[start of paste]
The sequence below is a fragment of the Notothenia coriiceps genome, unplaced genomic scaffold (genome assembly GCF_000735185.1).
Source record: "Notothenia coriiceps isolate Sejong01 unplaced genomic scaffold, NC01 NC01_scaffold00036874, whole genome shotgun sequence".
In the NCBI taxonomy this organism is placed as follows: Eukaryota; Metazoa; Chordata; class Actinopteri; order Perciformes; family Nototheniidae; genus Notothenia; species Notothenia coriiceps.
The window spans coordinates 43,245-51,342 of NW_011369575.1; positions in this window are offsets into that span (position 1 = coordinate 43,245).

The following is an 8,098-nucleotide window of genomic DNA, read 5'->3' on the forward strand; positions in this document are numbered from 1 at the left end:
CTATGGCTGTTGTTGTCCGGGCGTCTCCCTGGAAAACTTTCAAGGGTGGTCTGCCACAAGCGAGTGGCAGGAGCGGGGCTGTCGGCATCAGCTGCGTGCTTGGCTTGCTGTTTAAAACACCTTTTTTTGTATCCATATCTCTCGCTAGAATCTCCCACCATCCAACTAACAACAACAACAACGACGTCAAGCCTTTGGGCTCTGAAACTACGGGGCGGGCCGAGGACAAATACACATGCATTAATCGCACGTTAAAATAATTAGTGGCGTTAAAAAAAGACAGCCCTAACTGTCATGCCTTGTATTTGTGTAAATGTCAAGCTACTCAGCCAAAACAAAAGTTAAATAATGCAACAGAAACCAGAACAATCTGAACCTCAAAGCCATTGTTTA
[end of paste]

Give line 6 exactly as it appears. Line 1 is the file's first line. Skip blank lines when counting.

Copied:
CTATGGCTGTTGTTGTCCGGGCGTCTCCCTGGAAAACTTTCAAGGGTGGTCTGCCACAAGCGAGTGGCAGGAGCGGGGCTGTCGGCATCAGCTGCGTGCTTGGCTTGCTGTTTAAAACACCTTTTTTTGTATCCATATCTCTCGCTAGAATCTCCCACCATCCAACTAACAACAACAACAACGACGTCAAGCCTTTGGGCTCTGAAACTACGGGGCGGGCCGAGGACAAATACACATGCATTAATCGCACGTTAAAATAATTAGTGGCGTTAAAAAAAGACAGCCCTAACTGTCATGCCTTGTATTTGTGTAAATGTCAAGCTACTCAGCCAAAACAAAAGTTAAATAATGCAACAGAAACCAGAACAATCTGAACCTCAAAGCCATTGTTTA